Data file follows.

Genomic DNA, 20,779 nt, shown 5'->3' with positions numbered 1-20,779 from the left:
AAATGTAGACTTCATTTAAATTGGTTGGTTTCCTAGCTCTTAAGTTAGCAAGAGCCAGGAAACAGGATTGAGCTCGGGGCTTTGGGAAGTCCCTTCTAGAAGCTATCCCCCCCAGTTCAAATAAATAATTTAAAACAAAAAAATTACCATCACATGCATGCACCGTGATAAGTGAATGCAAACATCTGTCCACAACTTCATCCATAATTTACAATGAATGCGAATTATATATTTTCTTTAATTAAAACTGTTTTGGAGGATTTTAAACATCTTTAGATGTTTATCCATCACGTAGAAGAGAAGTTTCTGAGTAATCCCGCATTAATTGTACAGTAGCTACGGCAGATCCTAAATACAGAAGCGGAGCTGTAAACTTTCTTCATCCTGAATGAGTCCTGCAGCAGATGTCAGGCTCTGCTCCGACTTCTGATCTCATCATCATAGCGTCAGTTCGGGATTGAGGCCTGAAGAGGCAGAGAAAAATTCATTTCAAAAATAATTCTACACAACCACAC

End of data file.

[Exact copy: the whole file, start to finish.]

Genomic DNA, 20,779 nt, shown 5'->3' with positions numbered 1-20,779 from the left:
AAATGTAGACTTCATTTAAATTGGTTGGTTTCCTAGCTCTTAAGTTAGCAAGAGCCAGGAAACAGGATTGAGCTCGGGGCTTTGGGAAGTCCCTTCTAGAAGCTATCCCCCCCAGTTCAAATAAATAATTTAAAACAAAAAAATTACCATCACATGCATGCACCGTGATAAGTGAATGCAAACATCTGTCCACAACTTCATCCATAATTTACAATGAATGCGAATTATATATTTTCTTTAATTAAAACTGTTTTGGAGGATTTTAAACATCTTTAGATGTTTATCCATCACGTAGAAGAGAAGTTTCTGAGTAATCCCGCATTAATTGTACAGTAGCTACGGCAGATCCTAAATACAGAAGCGGAGCTGTAAACTTTCTTCATCCTGAATGAGTCCTGCAGCAGATGTCAGGCTCTGCTCCGACTTCTGATCTCATCATCATAGCGTCAGTTCGGGATTGAGGCCTGAAGAGGCAGAGAAAAATTCATTTCAAAAATAATTCTACACAACCACAC